The circumstances of this double conflict, as well as I can gather them on the spot, are about these: Quantrill, with a force variously estimated at from 600 to 1,000, was passing south on the border line of counties in Missouri, and made a detour, to attack the camp at Baxter Springs, which up to that time had been defended by one company of colored men, under Lieutenant [R. E.] Cook, and a fragment of a company of the Third Wisconsin Cavalry only. Fortunately, however, the day before I had sent Lieut. James B. Pond with part of another company of the Third Wisconsin Cavalry and a mountain howitzer. The cavalry was, however, all absent with a forage train at the time the camp was attacked; but the blacks, the dismounted men of the cavalry, the howitzer, and Lieutenant Pond were still left. The first attack of the enemy, at 12 m. of the 6th instant, was so sudden and impetuous that he was inside the rude breastworks, and firing pistol shots into the tents, before our forces recovered from the surprise into which they were thrown by the onset. They rallied, however, promptly and gallantly, under the direction of the lieutenant, and, after a severe struggle, repulsed the enemy, and drove him outside the fortifications. He then concentrated his force for a more careful attack, formed in line of battle, before the word could be given to charge, Lieutenant Pond opened upon them with the little howitzer, getting outside his breastworks to operate it, which again threw them into confusion, and drove them over the brow of the hill. At this point, it seems, they first perceived General Blunt's little column, which had halted for the wagons and band to close up, and immediately formed in line to attack it. They formed in two lines, one on the prairie and the other under the cover of the timber, and commenced the advance. Coming in the direction they did, the general, of course, supposed it was Lieutenant Pond's cavalry, either on drill or coming out to receive them. For safety, however, he formed his little force in line of battle, and sent the wagons, with the band, clerks, orderlies, cooks, and other non-combatants, to the rear, and then rode about 50 paces to the front, accompanied by his staff, to reconnoiter and endeavor to ascertain to a certainty what the approaching force was. Whatever doubts he may have entertained were soon dispelled, for the front line, firing a volley and raising the guerrilla yell, charged forward at full speed. The general, turning in his saddle to order his body guard to advance and fire, saw, with shame and humiliation, the whole of it in disgraceful flight over the prairie. There was nothing left for him then but to follow, and attempt to rally them. He accordingly turned with his staff officers, all except Major Henning, to endeavor to overtake the fugitives. By this time the enemy were upon and all around them, and their escape with life seemed almost a miracle. At this time, too, it seems to have struck Major Henning that the enemy approached from an angle which might miss Lieutenant Pond's camp, and that, consequently, he might be safe. With these thoughts, he determined to strike for the camp, and endeavor to bring Pond's force to the assistance of the general. Accordingly he charged straight forward at full speed, passing through a shower of bullets, and through the enemy's line. Deflecting a little to the right, he was over the brow of the hill before the enemy could recover from his astonishment at the daring feat. About half-way from the brow of the hill to the camp, he saw a party of five guerrillas, who had taken 3 of Lieutenant Pond's men prisoners, and were hurrying them off. As they were directly in his way, and a much larger force behind him, he was cool enough to reflect that temerity was here discretion, and instantaneously charged them. He shot 2 of them, killing 1 and frightening the others so badly that they abandoned the prisoners and took to flight. He then approached the camp at full speed, swinging his cap around his head to announce that he was a friend, and, after narrowly escaping being shot by our own men, at length arrived there in safety. He here learned of the attack on the camp, and that not a cavalryman was left, all being absent with a forage train. The distant sounds of the battle showed already that infantry was useless, and he again turned his horse's head in the direction of the field, and, solitary and alone, forced his way through the scattered bands of the enemy back to the side of his chief and his little band of supporters. History should not fail to record such deeds of gallantry and devotion. General Blunt, in his endeavor to rally his men as fast as he could catch up with any of them, was frequently thrown behind, and several times almost surrounded, although mounted in a superior manner. He finally rallied some 15 men, and, charging his foremost pursuers, compelled them in turn to retire. He then started Lieutenant Tappan with 4 men to me, and determined with the balance to watch the enemy. They killed our men as fast as they caught them, sparing none. The members of the band were shot as they sat in the band-wagon, and it was then set on fire. They rifled all the trunks, boxes, &c., in the different wagons, and then set them on fire, with the bodies of the teamsters in them, and all others who happened to be in them when taken. The non-combatants were slaughtered as ruthlessly as the soldiers. Lieutenant Farr was killed early in the struggle. Major Curtis came very near escaping, although his full uniform and showy horse made him a conspicuous mark. He was some distance in advance of his pursuers, when, just as his horse was gathering himself to spring over a deep ravine, he was struck on the hip with a ball, which so stung or frightened him that he missed his leap, and, falling short, threw the major over his head. The horse gathered himself almost instantly, and galloped wildly over the prairie. The major was first taken prisoner and then brutally murdered. Thus died as gallant a soldier and as true a gentleman as ever drew a sword in defense of his country. It may well be said of him, as of Chevalier Bayard of old, "He was without fear and without reproach." The enemy seeing that General Blunt persistently kept them in view, keeping away if pursued, and returning as soon as the pursuit slackened, were no doubt forced to believe that a large force was approaching, of which he was only the advance. His persistent following them up doubtless riveted this conclusion in their minds, as they hurried through their wholesale work of slaughter, and then moved off slowly to the south. General Blunt hovered near them until near night, and then returned to the melancholy work of caring for the wounded and collecting the dead. But few were left alive, as their evident intention was to kill all. The bodies of Major Curtis and Lieutenant Farr were not found until the next day.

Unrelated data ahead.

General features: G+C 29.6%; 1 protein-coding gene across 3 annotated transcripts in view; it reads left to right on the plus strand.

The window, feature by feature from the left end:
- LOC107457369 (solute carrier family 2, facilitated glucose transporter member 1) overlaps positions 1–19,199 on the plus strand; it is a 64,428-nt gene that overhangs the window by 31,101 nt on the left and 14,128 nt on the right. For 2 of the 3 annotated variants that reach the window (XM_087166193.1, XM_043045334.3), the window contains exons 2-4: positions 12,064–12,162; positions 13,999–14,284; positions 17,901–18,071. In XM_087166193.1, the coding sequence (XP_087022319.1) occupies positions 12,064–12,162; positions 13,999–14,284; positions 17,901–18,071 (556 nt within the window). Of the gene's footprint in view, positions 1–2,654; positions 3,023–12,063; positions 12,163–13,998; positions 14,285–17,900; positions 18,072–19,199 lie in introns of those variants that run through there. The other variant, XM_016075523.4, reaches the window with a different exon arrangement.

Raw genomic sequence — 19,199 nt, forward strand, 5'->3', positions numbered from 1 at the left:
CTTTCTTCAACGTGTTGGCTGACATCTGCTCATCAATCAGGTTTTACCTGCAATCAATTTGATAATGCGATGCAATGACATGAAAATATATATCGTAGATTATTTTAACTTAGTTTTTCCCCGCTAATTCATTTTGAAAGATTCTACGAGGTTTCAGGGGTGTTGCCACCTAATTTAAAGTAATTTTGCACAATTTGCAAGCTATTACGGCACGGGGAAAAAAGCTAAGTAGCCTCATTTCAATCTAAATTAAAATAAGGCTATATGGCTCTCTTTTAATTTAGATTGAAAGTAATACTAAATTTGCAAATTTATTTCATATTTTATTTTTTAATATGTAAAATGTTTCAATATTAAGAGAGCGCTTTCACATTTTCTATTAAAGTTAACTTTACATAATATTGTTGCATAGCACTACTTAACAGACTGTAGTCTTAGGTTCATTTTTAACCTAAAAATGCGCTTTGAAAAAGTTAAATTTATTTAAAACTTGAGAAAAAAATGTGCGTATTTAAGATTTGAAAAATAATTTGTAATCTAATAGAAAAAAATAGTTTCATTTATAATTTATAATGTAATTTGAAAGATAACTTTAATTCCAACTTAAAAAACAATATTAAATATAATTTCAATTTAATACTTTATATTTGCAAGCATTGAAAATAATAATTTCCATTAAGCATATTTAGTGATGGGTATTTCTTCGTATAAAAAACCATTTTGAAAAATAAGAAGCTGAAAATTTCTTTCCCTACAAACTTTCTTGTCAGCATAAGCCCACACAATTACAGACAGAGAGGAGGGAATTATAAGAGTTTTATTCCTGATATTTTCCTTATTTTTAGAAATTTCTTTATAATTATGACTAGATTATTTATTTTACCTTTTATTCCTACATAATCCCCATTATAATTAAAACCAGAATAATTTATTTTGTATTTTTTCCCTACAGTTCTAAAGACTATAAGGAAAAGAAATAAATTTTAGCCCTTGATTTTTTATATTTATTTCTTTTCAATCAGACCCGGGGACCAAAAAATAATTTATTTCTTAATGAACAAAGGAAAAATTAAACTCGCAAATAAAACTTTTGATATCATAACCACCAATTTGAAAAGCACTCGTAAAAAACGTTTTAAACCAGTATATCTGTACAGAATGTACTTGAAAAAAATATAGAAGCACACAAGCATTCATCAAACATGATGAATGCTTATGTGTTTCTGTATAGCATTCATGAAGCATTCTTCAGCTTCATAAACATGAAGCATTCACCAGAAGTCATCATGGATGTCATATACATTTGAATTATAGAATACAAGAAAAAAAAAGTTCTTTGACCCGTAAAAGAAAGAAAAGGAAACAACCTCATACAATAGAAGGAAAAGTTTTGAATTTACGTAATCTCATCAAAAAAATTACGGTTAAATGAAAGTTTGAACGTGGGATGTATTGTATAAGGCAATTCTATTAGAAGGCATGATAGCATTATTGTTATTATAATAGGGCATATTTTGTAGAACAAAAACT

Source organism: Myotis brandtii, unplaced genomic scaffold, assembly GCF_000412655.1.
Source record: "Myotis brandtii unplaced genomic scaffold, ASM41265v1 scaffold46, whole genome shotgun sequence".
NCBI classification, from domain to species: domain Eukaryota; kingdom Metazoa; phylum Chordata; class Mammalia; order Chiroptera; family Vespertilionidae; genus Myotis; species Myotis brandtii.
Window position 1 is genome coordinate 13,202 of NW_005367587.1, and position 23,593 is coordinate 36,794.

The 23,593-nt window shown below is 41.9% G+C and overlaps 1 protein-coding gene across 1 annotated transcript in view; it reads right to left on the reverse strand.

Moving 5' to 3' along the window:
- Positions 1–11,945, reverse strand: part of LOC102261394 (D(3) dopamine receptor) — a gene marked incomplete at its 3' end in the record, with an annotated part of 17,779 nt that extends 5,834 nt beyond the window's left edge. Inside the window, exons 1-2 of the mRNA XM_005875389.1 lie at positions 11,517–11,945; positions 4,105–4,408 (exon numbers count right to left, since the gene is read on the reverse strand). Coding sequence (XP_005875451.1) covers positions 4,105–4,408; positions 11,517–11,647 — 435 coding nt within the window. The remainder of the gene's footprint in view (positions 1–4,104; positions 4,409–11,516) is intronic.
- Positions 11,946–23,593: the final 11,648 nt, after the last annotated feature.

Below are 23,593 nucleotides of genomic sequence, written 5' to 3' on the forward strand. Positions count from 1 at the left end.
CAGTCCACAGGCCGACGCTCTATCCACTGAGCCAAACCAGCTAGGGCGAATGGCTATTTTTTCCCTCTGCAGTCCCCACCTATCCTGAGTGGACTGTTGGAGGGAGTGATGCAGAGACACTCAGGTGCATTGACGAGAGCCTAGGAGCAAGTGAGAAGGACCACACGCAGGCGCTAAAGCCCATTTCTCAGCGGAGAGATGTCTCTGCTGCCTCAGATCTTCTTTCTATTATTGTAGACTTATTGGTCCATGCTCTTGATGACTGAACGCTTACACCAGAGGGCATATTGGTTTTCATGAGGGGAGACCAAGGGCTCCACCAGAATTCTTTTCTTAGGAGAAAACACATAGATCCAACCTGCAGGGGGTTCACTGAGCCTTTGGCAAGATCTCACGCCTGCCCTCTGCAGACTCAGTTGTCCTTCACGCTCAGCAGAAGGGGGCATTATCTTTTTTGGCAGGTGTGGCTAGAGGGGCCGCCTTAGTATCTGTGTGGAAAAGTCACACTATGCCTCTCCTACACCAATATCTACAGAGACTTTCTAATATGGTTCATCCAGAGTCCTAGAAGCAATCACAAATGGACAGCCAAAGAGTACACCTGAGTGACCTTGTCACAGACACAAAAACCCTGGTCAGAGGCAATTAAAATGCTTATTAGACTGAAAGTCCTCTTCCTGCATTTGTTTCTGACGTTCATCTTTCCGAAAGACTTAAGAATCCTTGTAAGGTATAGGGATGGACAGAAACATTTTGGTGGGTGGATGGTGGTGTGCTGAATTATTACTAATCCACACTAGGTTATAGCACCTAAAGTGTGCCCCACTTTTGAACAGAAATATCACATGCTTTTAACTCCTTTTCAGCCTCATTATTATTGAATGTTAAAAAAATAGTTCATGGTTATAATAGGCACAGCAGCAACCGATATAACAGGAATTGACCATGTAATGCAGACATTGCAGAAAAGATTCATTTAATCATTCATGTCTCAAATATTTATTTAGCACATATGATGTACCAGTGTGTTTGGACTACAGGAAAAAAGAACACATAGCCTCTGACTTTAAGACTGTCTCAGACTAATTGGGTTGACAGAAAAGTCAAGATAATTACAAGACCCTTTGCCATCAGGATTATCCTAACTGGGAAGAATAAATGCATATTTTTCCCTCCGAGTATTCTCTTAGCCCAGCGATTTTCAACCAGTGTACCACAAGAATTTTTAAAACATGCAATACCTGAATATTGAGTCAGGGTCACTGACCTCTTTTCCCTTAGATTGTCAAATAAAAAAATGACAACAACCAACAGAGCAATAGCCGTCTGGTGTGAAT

Lieutenant Pond is entitled to great credit for his gallant defense of his camp, and Lieutenant Pierce also, who strove hard to rally the flying soldiers. But the men seemed struck by a sudden and uncontrollable panic, and I met many of them within 10 miles of Fort Scott as I moved out with my force. The enemy left between 20 and 30 dead on the field, and as their wounded were taken away with some ambulances and buggies they captured, it is impossible to state the number.

Disastrous as this engagement has been, it would undoubtedly have been as bad, if not worse, if General Blunt and his little force had not been near. In that event, a more careful and combined attack would have been made on Pond's camp, which, with the force around it, must have finally succumbed, and every person there would undoubtedly have been put to death.

The names and number (accurately) of our killed and wounded will be forwarded in a subsequent report.

I have the honor to be, very respectfully, your obedient servant,


 Lieutenant-Colonel, Commanding.


Assistant Adjutant-General, Department of the Missouri.